Volkswagen said late Sunday that it planned to sell shares in Porsche, the luxury sports car brand it owns, at a valuation of up to $75 billion, setting the stage for one of the biggest stock market debuts of the year.
At that level, Porsche — maker of the 911 sports car and the Taycan electric sedan — would be valued at a higher level than German rivals like BMW and Mercedes-Benz.
The offering of Porsche on the Frankfurt Stock Exchange, months in the making, comes as volatile stock markets have chilled interest in initial public offerings. If the stock sale is completed, Porsche’s public offering would be one of the largest ever in Europe, according to Refinitiv.
It would return Porsche to the public markets for the first time in a decade, after Volkswagen bought the sports car maker following a failed effort by Porsche to buy the much larger Volkswagen. Since then, Porsche had become one of Volkswagen’s most prized brands, reporting 3.6 billion euros ($3.6 billion) in operating profit in the first half of the year.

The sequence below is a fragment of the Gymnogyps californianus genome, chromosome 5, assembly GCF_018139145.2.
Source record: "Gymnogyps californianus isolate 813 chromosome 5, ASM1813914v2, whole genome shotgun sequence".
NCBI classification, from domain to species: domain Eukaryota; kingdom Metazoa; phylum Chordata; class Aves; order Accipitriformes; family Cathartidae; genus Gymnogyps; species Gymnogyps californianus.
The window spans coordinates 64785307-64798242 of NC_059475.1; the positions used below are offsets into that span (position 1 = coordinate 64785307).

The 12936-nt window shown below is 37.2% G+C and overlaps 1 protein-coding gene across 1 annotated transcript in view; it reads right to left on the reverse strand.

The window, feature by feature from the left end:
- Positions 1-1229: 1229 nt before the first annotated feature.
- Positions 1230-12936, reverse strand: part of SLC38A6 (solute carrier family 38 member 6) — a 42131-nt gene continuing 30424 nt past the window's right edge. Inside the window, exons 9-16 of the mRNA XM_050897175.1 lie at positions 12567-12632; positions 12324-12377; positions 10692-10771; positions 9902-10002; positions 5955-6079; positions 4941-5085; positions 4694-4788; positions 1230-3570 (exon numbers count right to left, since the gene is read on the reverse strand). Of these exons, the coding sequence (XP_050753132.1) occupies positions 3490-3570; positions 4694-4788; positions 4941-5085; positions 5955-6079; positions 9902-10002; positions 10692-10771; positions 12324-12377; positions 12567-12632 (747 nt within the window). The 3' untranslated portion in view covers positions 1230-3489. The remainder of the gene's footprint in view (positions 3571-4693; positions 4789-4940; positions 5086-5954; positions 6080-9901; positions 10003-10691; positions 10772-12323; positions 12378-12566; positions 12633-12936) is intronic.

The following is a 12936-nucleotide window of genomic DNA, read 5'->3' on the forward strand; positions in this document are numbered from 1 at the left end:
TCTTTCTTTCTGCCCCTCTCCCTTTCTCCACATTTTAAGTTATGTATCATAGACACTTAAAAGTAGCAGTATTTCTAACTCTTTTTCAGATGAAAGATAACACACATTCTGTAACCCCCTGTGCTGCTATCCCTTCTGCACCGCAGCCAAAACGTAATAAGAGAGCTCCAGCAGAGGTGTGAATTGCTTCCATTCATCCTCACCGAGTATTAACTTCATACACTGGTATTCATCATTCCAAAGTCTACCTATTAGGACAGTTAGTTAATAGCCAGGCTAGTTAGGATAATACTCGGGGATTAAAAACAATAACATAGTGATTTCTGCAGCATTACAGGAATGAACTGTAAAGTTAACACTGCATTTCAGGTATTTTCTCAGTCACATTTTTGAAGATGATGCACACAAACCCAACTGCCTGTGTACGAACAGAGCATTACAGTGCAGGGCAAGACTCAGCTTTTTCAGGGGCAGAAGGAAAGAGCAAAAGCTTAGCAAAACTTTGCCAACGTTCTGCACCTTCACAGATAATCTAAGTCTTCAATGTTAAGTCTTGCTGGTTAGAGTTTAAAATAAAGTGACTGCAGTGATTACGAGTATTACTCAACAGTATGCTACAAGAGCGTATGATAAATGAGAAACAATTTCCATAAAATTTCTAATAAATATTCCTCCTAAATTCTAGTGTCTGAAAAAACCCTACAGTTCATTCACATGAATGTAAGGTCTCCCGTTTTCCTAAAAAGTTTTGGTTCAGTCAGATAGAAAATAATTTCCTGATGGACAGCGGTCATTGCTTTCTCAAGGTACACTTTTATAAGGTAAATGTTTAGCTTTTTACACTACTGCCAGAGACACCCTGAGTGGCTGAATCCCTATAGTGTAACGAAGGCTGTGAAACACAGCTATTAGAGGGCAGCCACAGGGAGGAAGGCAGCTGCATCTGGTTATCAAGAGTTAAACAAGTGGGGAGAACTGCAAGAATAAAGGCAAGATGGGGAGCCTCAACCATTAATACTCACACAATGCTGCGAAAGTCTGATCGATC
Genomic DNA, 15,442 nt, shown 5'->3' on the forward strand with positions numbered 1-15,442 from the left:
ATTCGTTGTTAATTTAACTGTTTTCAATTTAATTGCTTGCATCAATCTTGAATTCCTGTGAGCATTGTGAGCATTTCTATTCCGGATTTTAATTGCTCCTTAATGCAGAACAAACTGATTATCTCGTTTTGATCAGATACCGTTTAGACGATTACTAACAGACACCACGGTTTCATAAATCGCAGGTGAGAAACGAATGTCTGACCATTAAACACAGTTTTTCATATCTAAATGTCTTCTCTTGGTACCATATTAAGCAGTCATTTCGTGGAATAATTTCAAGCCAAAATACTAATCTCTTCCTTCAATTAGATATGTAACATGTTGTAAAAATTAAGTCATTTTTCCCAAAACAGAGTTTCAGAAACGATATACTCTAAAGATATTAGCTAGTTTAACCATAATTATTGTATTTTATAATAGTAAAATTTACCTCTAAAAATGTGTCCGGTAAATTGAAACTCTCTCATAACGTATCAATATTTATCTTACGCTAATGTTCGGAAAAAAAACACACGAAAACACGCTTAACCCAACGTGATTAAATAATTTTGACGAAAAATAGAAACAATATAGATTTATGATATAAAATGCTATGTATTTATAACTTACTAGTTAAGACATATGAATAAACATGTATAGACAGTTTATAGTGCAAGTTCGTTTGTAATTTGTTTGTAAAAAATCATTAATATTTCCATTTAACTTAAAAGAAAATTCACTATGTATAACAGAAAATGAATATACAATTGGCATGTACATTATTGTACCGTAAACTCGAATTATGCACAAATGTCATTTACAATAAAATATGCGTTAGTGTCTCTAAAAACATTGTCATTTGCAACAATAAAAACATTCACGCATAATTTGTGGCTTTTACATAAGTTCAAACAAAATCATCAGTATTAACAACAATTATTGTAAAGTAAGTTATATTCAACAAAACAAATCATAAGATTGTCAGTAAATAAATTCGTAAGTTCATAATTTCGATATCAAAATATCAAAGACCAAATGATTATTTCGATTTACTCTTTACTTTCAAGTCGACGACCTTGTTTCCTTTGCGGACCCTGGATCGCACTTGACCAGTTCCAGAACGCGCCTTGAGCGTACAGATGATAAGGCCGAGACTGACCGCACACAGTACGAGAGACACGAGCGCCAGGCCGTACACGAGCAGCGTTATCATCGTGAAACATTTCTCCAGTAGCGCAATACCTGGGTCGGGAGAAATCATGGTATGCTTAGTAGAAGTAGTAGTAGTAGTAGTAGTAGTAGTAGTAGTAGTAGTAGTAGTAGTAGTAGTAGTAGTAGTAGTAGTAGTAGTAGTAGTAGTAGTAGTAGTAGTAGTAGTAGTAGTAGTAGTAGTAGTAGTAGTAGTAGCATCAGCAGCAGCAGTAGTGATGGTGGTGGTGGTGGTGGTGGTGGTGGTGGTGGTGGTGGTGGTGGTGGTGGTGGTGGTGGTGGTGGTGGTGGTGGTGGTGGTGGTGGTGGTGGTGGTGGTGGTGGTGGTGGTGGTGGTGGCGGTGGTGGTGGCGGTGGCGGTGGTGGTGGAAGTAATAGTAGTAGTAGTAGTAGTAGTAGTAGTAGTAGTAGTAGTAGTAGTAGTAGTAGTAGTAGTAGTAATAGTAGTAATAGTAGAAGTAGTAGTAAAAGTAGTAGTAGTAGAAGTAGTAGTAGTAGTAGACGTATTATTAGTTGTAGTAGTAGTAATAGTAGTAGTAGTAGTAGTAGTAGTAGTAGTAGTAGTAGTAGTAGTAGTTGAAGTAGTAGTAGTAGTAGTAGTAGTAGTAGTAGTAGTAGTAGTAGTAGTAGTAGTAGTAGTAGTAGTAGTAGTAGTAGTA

The companies, whose decades-old histories are deeply intertwined, will retain strong ties after the stock offering. Volkswagen will retain a majority stake in Porsche, and the two automakers will share a chief executive, Oliver Blume.
Volkswagen said in a statement that it aimed to sell about 25 percent of Porsche’s preferred shares at €76.50 to €82.50, potentially yielding as much as €9.4 billion in proceeds. Volkswagen has already secured as investors in the offering the sovereign wealth funds of Qatar, Norway and Abu Dhabi, as well as the money-management firm T. Rowe Price.
And the Porsche and Piëch families — who trace their roots to the founding of Porsche and are collectively Volkswagen’s biggest shareholder — have agreed to buy a 12.5 percent stake in the sports car maker at 7.5 percent more than the offering’s price.
That could yield as much as €10.1 billion more for Volkswagen. Unlike the preferred shares being sold in the public offering, the families would receive voting stock, giving them a significant say in the way Porsche is run.
About half of the total proceeds from the public offering would be paid out as a special dividend to Volkswagen shareholders. The remainder, executives have said, would help pay for Volkswagen’s shift to electric vehicles, including the construction of new vehicle batteries.
Trading in Porsche is expected to begin on Sept. 29.